Suen says he has also grown somewhat cautious about referring to the singular “LGBTQ community.” “I think the hegemonic tendencies of people [can] sometimes mislead many to believe that every LGBTQ individual confronts the same issues. I’d advocate emphasizing the plurality of LGBTQ communities and coalitions.” 

Educating Viewers

The LGBTQ Narratives in Academia project involved volunteers from six university divisions and four administrative offices. All agree that the video series isn’t just by LGBTQ people for LGBTQ people. It’s also for allies who aren’t sure how to help and for others who may not be ready to come out yet. One of the stated goals of the project in the Diversity Innovation Grant application, which was funded by the Johns Hopkins Diversity Leadership Council, was to explore “intersectionality for educating viewers (allies and LGBTQ+ alike) … that recognizing this ‘internal diversity’ is crucial for equity, inclusion, and cultural humility.” 

Project leader Demere Woolway, executive director of inclusive excellence education and development in the Office of Diversity and Inclusion, says the grant was an important aspect of the project used to pay the storytellers an honorarium. Woolway referred to the “unpaid identity labor that all of us have to do,” emphasizing “this was why it was so important to pay the storytellers.”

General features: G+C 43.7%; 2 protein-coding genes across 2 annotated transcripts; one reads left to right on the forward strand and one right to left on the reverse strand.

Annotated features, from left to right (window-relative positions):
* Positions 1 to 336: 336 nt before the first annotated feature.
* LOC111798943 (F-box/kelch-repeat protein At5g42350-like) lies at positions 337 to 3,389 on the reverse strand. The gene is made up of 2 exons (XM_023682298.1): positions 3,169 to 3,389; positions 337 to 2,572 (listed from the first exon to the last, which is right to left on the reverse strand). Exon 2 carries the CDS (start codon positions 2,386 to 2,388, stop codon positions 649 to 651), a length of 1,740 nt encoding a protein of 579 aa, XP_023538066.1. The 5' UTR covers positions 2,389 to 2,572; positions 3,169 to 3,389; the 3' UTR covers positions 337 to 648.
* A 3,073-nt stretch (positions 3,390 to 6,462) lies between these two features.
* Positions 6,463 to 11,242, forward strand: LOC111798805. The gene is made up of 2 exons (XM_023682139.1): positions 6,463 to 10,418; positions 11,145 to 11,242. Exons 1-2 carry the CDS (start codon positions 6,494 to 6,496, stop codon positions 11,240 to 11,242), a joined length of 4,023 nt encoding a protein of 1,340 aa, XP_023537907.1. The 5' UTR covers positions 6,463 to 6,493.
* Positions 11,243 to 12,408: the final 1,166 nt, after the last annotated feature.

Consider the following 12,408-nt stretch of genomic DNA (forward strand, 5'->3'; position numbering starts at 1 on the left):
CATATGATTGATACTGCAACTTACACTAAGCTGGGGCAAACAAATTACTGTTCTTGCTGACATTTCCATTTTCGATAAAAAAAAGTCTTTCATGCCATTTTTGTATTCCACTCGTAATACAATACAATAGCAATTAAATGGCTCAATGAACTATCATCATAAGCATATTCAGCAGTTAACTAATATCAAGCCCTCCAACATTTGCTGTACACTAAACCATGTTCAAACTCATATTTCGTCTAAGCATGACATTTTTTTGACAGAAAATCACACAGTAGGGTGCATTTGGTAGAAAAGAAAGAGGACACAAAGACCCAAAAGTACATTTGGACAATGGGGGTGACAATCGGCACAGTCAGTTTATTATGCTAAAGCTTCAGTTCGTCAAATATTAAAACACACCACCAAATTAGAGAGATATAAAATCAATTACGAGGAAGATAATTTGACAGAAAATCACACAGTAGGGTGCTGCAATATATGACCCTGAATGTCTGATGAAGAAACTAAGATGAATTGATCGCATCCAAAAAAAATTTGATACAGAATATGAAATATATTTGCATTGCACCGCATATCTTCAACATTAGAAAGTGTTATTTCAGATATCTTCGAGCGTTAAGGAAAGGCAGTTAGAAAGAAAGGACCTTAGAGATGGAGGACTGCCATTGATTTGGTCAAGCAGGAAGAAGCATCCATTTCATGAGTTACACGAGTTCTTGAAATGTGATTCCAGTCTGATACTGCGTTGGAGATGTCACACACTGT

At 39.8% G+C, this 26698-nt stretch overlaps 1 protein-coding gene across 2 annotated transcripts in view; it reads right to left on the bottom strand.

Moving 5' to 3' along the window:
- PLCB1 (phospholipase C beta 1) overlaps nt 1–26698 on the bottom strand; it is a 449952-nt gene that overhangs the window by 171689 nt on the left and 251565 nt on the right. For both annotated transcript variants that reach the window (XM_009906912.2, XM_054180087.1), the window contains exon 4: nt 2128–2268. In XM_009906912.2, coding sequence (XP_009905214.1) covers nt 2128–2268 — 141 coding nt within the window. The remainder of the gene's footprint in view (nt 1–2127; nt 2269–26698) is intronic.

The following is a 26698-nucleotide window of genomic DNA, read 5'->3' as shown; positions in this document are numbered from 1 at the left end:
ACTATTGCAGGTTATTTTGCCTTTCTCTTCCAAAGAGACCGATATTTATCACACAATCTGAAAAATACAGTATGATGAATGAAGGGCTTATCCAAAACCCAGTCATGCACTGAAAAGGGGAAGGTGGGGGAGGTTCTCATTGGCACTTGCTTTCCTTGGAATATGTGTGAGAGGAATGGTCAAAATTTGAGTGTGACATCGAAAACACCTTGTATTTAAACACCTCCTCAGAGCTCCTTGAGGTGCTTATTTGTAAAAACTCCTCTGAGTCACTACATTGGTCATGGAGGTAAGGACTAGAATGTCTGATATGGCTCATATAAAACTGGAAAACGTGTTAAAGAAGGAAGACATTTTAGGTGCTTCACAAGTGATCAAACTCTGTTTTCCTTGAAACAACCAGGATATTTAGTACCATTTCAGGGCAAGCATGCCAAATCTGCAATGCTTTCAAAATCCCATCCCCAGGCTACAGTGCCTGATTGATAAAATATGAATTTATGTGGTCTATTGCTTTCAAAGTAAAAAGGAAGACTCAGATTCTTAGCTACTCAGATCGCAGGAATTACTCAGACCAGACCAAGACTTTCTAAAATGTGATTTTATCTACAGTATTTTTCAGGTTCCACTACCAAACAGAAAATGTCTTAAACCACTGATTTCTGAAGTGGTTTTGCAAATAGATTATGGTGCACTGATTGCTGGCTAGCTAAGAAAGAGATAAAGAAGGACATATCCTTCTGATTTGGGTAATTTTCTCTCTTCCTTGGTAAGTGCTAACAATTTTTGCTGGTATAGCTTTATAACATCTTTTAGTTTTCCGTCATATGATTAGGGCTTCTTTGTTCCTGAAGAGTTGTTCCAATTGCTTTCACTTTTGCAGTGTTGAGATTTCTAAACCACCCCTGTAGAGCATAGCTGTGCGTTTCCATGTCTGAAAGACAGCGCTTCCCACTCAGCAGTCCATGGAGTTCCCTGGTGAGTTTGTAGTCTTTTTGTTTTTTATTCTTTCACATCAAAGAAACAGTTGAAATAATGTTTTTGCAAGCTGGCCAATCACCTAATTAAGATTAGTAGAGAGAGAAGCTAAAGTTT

Woolway says the storytellers who were filmed didn’t just talk about sexual orientation. “They talked about many facets of themselves, and every one of them has a different way of being or a different way of experiencing some of the [LGBTQ] terms.” 

Lighting the Way

Frank Meng ’24 wants “to be the torch that lights up the darkness, I want to be seen.” Meng says he volunteered to be a video storyteller because “I want to advocate and provide safe space for those who are in the same shoes as me, being Asian immigrants and queer, or just being gay in an Asian household, where it’s especially hard.” 

Thành Đoàn ’25 shares a similar sentiment about his goal as a storyteller. “I want to reach out to future generations of students at Hopkins, especially those international students who might come from countries that are not most conducive to expressing their authenticity,” he says. “Part of why this project matters to me is that it is a step toward the right direction of thinking about inclusivity and diversity.”